Learning agility, a core career and life skill, is the practice of regularly seeking new experiences, applying feedback, and reflecting on lessons learned, to keep growing professionally and personally.

“Learning How to Learn”

Learning agility, in a  nutshell, “learning how to learn.” George Hallenbeck of the Center for Creative Leadership (CCL) defines four key components of learning agility:


  1. Seeking. Developing learning agility requires an intentional willingness to immerse yourself in new and challenging situations that broaden and expand your experiences.
  2. Sense-Making. Learning from experience is a highly active and ongoing process marked by curiosity and a willingness to experiment and even fail.
  3. Internalizing. Seeking feedback and taking time to reflect are critical for deepening insight and embedding critical lessons for recall and application.
  4. Applying. Learning agile individuals excel at “adaptive learning,” accessing principles and rules of thumb from previous experiences and applying them to navigate new and challenging situations.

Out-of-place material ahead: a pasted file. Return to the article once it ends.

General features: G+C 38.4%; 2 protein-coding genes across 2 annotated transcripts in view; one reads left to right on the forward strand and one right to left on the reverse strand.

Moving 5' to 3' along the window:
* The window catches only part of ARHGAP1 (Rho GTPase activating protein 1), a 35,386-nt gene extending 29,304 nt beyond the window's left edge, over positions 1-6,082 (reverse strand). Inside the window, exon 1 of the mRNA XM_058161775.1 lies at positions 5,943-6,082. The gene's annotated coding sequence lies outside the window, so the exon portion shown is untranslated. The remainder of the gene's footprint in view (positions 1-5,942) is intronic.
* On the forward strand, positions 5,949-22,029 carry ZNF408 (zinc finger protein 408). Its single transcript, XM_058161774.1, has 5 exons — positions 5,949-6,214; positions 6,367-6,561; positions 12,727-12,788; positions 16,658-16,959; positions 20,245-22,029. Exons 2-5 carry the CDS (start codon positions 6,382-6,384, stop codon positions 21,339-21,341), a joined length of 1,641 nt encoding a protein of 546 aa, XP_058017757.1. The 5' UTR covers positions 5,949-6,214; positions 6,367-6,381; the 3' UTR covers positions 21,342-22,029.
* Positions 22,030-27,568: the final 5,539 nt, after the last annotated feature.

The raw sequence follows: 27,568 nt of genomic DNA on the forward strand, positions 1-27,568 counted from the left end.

These four core components of learning agility occur in sequence over the course of a learning experience. And then the sequence is repeated with each new experience.
Why Learning Agility Matters
According to Hallenbeck. individuals high in learning agility outperform peers; learn new information more quickly; learn how to interact more effectively; adapt well to working globally; get promoted more frequently; and are less likely to derail.  This seven faces of learning agility PDF from Korn-Ferry is worth downloading.

When you consider the major disruptors we’re dealing with in today’s global economy, learning agility stands out as a core strength needed for any professional in any field. Things will keep changing, rapidly–and, therefore, we need to keep learning.

And not just learn, but learn in a strategic, deliberate manner, in the nature of Hallenbeck’s steps listed above.